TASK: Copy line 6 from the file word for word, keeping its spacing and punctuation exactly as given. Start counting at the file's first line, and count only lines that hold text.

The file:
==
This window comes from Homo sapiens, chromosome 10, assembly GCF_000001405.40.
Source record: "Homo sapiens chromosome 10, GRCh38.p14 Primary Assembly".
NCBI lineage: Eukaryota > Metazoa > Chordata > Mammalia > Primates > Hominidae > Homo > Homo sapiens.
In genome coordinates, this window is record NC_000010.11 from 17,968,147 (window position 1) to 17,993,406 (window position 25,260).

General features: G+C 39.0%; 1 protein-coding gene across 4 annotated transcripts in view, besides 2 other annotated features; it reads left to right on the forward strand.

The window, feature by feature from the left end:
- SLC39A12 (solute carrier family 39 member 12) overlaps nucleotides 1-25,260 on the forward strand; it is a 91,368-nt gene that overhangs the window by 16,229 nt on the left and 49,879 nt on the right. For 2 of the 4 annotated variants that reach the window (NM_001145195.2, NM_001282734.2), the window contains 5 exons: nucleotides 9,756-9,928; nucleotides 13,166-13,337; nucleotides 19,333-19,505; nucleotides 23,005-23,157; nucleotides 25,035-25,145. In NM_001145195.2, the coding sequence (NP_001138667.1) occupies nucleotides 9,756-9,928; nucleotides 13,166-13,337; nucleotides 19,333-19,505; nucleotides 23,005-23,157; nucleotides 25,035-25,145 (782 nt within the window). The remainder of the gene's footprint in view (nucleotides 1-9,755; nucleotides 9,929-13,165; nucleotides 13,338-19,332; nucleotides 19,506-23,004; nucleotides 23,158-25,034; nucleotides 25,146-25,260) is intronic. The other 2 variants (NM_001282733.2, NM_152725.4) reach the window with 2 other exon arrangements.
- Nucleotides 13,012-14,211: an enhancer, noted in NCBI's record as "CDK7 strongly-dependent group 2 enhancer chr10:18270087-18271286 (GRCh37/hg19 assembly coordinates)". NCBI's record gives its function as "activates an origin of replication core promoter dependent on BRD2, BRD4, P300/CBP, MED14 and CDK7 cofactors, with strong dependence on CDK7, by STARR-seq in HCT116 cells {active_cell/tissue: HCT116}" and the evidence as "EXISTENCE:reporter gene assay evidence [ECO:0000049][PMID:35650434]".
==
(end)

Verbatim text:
The window, feature by feature from the left end: